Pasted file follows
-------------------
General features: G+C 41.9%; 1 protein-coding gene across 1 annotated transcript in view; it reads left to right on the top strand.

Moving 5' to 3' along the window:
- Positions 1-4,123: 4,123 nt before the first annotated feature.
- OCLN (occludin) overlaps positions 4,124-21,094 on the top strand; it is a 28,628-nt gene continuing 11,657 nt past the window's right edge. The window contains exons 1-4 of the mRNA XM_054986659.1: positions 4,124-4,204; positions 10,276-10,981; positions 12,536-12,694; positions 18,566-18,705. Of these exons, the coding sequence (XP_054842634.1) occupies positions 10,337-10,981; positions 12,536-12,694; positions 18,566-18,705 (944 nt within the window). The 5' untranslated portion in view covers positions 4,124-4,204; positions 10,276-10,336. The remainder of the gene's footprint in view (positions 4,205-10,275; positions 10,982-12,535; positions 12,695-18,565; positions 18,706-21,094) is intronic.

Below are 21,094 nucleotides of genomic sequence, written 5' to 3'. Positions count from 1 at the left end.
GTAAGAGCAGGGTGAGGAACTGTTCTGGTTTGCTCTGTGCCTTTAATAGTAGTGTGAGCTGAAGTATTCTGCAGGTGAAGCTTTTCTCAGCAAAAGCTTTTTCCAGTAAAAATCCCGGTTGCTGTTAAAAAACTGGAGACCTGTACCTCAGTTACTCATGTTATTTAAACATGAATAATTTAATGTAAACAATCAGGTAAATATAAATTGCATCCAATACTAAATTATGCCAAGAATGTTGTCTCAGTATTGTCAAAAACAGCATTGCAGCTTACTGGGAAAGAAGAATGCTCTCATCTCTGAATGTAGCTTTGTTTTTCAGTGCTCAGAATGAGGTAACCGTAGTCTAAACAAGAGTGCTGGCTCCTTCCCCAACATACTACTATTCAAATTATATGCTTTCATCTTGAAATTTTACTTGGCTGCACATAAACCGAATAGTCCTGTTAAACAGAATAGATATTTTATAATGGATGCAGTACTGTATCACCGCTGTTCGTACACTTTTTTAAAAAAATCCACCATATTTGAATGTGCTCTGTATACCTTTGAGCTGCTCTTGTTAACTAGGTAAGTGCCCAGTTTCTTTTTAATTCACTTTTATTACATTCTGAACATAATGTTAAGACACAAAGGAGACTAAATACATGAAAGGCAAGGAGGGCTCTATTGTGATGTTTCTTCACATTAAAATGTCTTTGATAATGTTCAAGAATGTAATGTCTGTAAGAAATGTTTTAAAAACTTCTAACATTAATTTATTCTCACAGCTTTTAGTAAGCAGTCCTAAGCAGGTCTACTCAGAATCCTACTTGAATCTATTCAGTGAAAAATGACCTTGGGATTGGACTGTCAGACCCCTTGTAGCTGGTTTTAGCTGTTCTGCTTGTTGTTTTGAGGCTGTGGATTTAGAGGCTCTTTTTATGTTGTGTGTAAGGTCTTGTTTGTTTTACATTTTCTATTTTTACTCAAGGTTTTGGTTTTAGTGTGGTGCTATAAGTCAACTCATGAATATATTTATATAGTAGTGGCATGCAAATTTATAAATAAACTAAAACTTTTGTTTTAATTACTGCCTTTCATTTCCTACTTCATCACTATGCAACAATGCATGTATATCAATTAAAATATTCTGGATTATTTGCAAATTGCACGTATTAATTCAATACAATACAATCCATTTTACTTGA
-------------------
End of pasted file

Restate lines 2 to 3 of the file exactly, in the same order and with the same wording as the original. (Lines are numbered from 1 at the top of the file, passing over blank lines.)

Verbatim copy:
Moving 5' to 3' along the window:
- Positions 1-4,123: 4,123 nt before the first annotated feature.